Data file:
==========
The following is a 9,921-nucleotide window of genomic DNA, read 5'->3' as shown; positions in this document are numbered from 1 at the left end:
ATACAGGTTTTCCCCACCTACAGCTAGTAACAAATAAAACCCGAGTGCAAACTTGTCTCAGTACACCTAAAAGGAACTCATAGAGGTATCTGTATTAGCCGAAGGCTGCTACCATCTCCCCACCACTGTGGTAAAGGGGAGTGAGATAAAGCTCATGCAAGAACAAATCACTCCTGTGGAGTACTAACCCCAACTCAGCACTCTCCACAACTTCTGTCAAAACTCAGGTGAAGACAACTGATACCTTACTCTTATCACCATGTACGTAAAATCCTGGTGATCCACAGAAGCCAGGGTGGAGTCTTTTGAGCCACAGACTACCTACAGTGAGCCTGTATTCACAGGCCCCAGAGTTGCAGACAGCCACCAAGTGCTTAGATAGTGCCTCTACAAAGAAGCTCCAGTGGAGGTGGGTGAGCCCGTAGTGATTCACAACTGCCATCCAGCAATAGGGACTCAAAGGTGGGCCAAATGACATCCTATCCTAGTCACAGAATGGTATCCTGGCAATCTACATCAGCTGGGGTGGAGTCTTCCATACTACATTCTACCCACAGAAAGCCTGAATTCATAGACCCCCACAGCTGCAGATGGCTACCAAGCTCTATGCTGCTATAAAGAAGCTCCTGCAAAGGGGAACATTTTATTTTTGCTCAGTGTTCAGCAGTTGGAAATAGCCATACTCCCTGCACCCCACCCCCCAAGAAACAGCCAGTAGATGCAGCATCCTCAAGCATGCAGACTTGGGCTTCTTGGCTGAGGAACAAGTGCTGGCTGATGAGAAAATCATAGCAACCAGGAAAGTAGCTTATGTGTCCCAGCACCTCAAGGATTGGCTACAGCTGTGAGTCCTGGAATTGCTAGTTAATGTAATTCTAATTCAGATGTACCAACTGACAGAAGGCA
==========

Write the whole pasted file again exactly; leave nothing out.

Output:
The following is a 9,921-nucleotide window of genomic DNA, read 5'->3' as shown; positions in this document are numbered from 1 at the left end:
ATACAGGTTTTCCCCACCTACAGCTAGTAACAAATAAAACCCGAGTGCAAACTTGTCTCAGTACACCTAAAAGGAACTCATAGAGGTATCTGTATTAGCCGAAGGCTGCTACCATCTCCCCACCACTGTGGTAAAGGGGAGTGAGATAAAGCTCATGCAAGAACAAATCACTCCTGTGGAGTACTAACCCCAACTCAGCACTCTCCACAACTTCTGTCAAAACTCAGGTGAAGACAACTGATACCTTACTCTTATCACCATGTACGTAAAATCCTGGTGATCCACAGAAGCCAGGGTGGAGTCTTTTGAGCCACAGACTACCTACAGTGAGCCTGTATTCACAGGCCCCAGAGTTGCAGACAGCCACCAAGTGCTTAGATAGTGCCTCTACAAAGAAGCTCCAGTGGAGGTGGGTGAGCCCGTAGTGATTCACAACTGCCATCCAGCAATAGGGACTCAAAGGTGGGCCAAATGACATCCTATCCTAGTCACAGAATGGTATCCTGGCAATCTACATCAGCTGGGGTGGAGTCTTCCATACTACATTCTACCCACAGAAAGCCTGAATTCATAGACCCCCACAGCTGCAGATGGCTACCAAGCTCTATGCTGCTATAAAGAAGCTCCTGCAAAGGGGAACATTTTATTTTTGCTCAGTGTTCAGCAGTTGGAAATAGCCATACTCCCTGCACCCCACCCCCCAAGAAACAGCCAGTAGATGCAGCATCCTCAAGCATGCAGACTTGGGCTTCTTGGCTGAGGAACAAGTGCTGGCTGATGAGAAAATCATAGCAACCAGGAAAGTAGCTTATGTGTCCCAGCACCTCAAGGATTGGCTACAGCTGTGAGTCCTGGAATTGCTAGTTAATGTAATTCTAATTCAGATGTACCAACTGACAGAAGGCA